Using machine learning to predict C. difficile infection risk
Researchers have developed a series of machine learning models that can predict a patient’s risk of infection by Clostridium difficile, a gastrointestinal pathogen responsible for thousands of healthcare acquired infections (HAIs) each year.
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Clostridium difficile (C. difficile), a gut-infecting bacterium, is responsible for the deaths of around 30,000 Americans each year. Mainstream antibiotics are largely ineffective at combating the aggressive bacteria, and can even eliminate the good bacteria that help protect against it.
The “machine learning” models were created by researchers from Massachusetts Institute of Technology (MIT), the University of Michigan (U-M), and Massachusetts General Hospital (MGH). They are custom made for individual institutions and can help make early predictions about the risk of patients becoming infected with C. difficile.
The researchers used “big data” as part of their process, assessing EHRs (electronic health records) to make predictions about C. difficile risk during patients’ stay in hospital. They then used this data to create institution-specific models that suited various EHR systems, patient populations and factors unique to different institutions.
Dr Jenna Wiens, from The University of Michigan commented: "When data are simply pooled into a one-size-fits-all model, institutional differences in patient populations, hospital layouts, testing and treatment protocols, or even in the way staff interact with the EHR can lead to differences in the underlying data distributions and ultimately to poor performance of such a model. To mitigate these issues, we take a hospital-specific approach, training a model tailored to each institution."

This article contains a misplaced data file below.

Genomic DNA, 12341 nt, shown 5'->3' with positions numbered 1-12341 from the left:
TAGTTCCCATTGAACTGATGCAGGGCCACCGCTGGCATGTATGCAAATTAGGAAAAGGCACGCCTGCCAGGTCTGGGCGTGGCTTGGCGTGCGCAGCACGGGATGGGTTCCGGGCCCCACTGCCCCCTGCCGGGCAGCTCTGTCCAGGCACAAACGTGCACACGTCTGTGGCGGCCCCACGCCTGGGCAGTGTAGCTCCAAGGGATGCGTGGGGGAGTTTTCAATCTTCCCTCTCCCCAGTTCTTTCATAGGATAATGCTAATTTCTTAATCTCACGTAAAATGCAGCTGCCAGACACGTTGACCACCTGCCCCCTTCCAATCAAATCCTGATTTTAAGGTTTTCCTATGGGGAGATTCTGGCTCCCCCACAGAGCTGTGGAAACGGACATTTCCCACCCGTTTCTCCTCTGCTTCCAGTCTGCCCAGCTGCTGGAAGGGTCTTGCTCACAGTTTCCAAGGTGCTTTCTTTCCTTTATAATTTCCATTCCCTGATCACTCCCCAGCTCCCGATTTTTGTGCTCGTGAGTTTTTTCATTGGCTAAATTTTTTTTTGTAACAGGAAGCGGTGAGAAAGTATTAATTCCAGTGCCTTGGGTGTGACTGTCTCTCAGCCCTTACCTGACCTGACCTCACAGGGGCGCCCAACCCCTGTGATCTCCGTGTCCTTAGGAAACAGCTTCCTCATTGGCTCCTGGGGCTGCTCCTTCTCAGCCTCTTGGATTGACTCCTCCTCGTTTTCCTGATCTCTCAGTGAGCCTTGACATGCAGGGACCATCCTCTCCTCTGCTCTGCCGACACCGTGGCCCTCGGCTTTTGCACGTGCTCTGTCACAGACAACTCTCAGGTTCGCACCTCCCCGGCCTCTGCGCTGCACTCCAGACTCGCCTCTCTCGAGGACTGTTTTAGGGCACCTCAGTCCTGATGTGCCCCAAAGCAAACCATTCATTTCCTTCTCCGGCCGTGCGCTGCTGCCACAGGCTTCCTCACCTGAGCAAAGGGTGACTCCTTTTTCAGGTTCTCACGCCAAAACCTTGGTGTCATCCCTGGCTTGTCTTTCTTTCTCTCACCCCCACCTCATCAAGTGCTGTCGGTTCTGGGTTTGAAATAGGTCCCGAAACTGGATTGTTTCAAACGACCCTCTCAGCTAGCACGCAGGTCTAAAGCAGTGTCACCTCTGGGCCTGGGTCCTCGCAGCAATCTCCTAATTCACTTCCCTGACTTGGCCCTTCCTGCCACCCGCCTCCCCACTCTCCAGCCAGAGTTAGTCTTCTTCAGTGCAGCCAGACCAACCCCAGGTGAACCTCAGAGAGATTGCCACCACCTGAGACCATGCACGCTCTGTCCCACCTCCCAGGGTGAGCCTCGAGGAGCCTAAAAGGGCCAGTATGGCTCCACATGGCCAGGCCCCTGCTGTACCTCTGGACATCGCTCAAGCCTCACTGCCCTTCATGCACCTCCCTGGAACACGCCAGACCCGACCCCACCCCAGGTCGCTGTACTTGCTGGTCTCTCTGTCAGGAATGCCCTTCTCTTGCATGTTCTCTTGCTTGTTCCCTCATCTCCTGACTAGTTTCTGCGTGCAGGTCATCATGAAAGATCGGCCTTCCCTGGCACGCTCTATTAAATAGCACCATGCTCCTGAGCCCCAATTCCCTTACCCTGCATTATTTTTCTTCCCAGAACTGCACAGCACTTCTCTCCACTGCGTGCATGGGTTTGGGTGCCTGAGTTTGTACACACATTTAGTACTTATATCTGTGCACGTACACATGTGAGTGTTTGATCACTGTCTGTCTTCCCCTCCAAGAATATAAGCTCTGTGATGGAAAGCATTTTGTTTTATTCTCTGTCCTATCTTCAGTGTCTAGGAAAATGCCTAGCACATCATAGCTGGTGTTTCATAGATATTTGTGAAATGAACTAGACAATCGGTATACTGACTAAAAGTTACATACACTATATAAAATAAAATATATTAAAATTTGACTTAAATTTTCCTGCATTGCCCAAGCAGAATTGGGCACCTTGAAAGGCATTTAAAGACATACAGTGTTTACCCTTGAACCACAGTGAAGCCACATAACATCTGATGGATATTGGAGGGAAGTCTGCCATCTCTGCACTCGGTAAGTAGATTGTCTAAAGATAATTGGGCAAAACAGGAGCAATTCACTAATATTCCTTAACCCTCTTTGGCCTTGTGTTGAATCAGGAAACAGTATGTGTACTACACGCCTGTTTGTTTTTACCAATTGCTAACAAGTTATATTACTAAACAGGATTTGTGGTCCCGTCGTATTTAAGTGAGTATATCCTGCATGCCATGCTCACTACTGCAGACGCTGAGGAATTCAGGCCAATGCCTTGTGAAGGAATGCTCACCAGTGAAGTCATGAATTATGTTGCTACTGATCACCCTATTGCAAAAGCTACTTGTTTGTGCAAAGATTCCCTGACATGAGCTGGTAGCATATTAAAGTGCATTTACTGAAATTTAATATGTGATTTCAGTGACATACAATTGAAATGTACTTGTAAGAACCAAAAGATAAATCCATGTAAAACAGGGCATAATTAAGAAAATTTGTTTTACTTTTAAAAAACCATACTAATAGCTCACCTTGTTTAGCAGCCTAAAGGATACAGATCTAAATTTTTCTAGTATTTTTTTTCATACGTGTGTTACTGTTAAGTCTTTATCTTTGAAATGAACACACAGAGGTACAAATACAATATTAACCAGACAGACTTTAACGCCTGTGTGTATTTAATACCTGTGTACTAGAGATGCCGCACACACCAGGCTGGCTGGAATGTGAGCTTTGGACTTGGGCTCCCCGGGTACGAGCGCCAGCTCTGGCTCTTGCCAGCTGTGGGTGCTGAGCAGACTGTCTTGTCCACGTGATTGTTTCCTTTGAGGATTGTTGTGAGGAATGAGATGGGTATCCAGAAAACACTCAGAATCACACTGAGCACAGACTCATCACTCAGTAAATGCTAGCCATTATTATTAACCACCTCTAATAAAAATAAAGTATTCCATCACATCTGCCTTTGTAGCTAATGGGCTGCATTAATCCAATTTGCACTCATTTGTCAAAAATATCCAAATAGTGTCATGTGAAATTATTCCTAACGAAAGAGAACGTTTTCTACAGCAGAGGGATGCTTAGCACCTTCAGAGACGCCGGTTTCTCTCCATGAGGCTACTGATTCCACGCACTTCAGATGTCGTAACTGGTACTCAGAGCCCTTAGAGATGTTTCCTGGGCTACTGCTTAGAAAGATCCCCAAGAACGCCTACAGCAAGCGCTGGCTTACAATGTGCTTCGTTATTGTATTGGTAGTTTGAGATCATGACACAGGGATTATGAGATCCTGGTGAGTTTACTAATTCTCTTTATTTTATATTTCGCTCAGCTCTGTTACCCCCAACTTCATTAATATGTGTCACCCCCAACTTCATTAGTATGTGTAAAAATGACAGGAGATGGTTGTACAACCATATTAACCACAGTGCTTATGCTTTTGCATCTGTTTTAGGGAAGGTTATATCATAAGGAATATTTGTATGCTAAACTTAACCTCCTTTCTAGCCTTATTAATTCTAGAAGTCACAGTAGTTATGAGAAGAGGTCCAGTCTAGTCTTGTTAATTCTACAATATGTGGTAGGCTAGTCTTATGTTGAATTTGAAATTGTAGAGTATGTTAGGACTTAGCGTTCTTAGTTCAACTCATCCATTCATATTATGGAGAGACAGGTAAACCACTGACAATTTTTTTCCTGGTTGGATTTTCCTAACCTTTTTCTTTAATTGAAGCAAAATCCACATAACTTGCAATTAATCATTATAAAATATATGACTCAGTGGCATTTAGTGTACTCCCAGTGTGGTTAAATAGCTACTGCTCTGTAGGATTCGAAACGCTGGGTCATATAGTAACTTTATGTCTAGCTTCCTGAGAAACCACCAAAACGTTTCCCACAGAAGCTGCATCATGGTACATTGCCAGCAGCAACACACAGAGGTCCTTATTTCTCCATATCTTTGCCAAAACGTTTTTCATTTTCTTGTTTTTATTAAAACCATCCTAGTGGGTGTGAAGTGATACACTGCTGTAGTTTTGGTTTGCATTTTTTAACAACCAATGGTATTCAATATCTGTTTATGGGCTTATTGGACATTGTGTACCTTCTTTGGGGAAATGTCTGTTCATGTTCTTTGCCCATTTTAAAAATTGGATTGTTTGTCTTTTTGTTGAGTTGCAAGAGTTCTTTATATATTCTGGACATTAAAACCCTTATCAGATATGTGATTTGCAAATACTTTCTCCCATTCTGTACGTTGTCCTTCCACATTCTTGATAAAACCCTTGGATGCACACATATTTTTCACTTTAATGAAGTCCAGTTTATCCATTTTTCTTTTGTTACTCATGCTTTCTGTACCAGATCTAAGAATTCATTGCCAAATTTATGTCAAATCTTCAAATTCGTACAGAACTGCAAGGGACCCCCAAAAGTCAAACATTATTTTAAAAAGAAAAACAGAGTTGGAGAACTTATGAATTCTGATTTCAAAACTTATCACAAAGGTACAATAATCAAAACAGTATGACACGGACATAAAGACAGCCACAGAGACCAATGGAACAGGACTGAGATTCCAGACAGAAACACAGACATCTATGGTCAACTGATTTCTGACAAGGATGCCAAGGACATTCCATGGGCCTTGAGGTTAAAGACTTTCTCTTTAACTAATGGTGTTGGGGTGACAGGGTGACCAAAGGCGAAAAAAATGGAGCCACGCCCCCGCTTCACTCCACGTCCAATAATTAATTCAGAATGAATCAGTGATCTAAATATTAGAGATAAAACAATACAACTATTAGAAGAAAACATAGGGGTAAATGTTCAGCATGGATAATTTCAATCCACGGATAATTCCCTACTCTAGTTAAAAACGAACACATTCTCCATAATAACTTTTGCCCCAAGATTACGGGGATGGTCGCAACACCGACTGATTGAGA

The team analyzed de-identified data from the EHRs of just under 257,000 patients from either Michigan Medicine or MGH over two and six years respectively, using the model.
This included the likeliness of being exposed to C. difficile, details of their admission and daily hospitalization, and individual patient medical history and demographics. Daily risk scores were produced for each patient that determines that a patient is at high risk when the scores exceed the set limit.
For half of the infected patients, the models were able to accurately predict patient risk five days prior to diagnostic samples being taken, which allowed early intervention using antimicrobial drugs.
If further studies are successful, this risk prediction scoring may contribute to increased early screening for C. difficile. Earlier diagnosis and treatment can lessen the severity of the illness, while confirmed cases can be isolated to avoid spreading of the disease.
The algorithm code is free for people to review and tailor to their own institutions. Shenoy commented that facilities that want to apply such algorithms should confirm the effectiveness of models in their own institutions and gather suitable local subject-matter experts.
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